ORCID (Links to author’s additional scholarship at ORCID.org)
This Symposium invites reflection on whether the Anthropology of Law has “any space left for the content of rules” at a time when the concerns of legal anthropologists have largely shifted to processes, materials, and practices that are “adjacent to law.”1 Taking the jury system as an illustrative case, this Essay advocates for the relevance and value of the anthropological study of rules, their content, and their effects. Looking in particular at antidiscrimination rules derived from Batson v. Kentucky,2 decided in 1986, it argues that a sociolegal, ethnographic approach to how lawyers perpetuate discrimination in jury selection offers insight into everyday legal practice that is critical to enacting impactful jury reform—that is, to making better rules. Part I of this Essay provides background on the Batson doctrine with attention to its misguided aspiration to race neutrality and emphasis on racial animus as the cause of disparate empanelment. Part II shows how ethnography leads to a more sophisticated, empirically grounded understanding of these issues, casting new light on racial and other forms of exclusion, including exclusion based on socioeconomic status and previous contact with the legal system. Part III makes the case that sociolegal approaches to jury selection are invaluable for illuminating the effects of, and reformative pathways for, antidiscrimination law.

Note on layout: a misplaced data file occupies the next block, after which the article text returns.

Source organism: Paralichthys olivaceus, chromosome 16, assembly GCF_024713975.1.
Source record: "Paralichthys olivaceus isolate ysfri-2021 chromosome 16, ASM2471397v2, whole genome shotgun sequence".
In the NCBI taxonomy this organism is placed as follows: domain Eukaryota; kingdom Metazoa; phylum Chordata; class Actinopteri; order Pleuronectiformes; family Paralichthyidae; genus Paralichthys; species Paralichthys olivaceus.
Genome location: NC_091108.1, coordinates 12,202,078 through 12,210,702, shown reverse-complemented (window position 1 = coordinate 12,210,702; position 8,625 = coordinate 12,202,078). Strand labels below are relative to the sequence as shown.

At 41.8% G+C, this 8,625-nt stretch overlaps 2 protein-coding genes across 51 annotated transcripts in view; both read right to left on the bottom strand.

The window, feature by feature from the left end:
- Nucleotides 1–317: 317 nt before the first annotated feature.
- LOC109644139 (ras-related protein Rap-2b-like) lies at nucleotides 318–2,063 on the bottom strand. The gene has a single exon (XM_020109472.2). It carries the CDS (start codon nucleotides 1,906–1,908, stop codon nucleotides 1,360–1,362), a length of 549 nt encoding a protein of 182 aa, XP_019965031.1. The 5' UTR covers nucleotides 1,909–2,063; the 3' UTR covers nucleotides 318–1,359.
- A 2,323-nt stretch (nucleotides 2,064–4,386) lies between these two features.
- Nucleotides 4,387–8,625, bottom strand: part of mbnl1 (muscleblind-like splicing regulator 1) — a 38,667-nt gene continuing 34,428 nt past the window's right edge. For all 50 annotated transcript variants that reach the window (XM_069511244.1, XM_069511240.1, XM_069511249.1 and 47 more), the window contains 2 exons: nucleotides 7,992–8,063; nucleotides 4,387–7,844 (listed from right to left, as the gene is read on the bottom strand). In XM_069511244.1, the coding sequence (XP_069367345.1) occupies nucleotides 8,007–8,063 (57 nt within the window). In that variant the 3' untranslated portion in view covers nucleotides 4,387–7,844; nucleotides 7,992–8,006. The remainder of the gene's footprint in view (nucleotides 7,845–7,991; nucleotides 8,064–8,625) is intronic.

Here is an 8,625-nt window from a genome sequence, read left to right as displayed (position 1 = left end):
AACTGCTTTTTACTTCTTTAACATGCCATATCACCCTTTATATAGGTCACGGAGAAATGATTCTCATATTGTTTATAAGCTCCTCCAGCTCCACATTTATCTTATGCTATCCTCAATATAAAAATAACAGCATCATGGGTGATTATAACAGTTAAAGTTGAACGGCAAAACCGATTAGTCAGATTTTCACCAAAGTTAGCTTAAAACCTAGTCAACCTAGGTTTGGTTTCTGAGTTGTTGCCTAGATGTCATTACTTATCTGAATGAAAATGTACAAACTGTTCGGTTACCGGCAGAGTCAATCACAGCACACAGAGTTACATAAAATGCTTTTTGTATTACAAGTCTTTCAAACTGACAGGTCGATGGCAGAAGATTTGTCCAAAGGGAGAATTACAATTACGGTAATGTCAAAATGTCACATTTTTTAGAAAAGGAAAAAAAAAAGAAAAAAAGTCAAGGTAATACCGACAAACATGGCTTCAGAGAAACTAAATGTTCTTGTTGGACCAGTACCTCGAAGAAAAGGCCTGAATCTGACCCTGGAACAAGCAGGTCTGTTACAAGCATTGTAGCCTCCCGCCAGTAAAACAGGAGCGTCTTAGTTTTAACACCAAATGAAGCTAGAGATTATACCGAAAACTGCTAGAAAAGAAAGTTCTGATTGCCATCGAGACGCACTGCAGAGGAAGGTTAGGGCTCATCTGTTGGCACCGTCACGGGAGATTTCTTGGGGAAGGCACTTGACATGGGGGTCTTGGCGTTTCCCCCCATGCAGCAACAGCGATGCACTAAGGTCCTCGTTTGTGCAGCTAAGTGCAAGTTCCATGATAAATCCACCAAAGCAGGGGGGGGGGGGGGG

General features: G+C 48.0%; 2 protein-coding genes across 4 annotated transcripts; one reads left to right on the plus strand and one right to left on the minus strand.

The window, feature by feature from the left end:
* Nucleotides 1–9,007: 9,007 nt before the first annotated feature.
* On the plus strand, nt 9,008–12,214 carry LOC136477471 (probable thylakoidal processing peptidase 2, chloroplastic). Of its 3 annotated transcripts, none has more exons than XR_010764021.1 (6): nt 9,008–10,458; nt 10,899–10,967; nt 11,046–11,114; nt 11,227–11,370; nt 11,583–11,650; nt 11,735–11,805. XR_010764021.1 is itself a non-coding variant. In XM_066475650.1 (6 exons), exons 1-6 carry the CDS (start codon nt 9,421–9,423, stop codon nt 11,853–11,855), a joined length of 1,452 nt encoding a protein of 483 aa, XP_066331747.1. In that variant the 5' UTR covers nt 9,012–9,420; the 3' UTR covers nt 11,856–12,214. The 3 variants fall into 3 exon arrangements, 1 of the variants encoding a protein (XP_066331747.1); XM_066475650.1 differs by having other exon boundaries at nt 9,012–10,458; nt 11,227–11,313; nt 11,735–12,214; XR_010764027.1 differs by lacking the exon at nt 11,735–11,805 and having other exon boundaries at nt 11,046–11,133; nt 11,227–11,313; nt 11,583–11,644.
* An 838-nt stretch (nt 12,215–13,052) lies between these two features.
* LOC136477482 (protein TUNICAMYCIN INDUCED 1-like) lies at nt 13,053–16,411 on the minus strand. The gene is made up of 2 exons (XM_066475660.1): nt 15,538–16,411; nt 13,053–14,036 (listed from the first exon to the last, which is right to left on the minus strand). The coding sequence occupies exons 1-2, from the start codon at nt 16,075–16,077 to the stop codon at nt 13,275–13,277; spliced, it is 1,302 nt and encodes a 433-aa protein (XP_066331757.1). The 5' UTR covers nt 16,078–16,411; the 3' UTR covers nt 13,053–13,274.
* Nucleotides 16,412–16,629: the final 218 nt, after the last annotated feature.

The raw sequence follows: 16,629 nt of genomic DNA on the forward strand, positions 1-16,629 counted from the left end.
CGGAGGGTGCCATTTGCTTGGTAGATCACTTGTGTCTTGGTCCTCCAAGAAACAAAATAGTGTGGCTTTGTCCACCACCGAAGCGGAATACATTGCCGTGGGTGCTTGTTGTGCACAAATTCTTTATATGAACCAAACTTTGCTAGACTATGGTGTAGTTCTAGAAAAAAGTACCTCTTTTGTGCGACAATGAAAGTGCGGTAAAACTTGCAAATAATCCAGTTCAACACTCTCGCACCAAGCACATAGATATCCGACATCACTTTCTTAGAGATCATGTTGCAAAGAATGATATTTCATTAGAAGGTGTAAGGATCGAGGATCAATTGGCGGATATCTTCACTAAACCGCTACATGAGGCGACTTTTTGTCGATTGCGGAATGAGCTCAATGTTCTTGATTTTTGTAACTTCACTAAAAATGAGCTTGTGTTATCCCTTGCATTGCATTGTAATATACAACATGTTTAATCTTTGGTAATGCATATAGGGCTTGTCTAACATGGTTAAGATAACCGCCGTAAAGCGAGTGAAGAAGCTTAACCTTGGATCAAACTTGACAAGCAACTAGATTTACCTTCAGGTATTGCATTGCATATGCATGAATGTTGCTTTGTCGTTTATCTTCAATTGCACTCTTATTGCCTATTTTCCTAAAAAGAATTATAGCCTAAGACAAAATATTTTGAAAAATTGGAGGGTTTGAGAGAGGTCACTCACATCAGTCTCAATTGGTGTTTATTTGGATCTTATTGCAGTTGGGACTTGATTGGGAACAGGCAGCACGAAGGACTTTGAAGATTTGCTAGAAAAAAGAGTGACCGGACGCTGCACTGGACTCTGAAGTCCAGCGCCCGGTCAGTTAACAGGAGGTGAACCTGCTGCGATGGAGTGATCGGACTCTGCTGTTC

Alabama Law Review
Anna Offit, Antidiscrimination Law Through a Sociolegal Lens, 74 Ala. L. Rev. 753 (2022)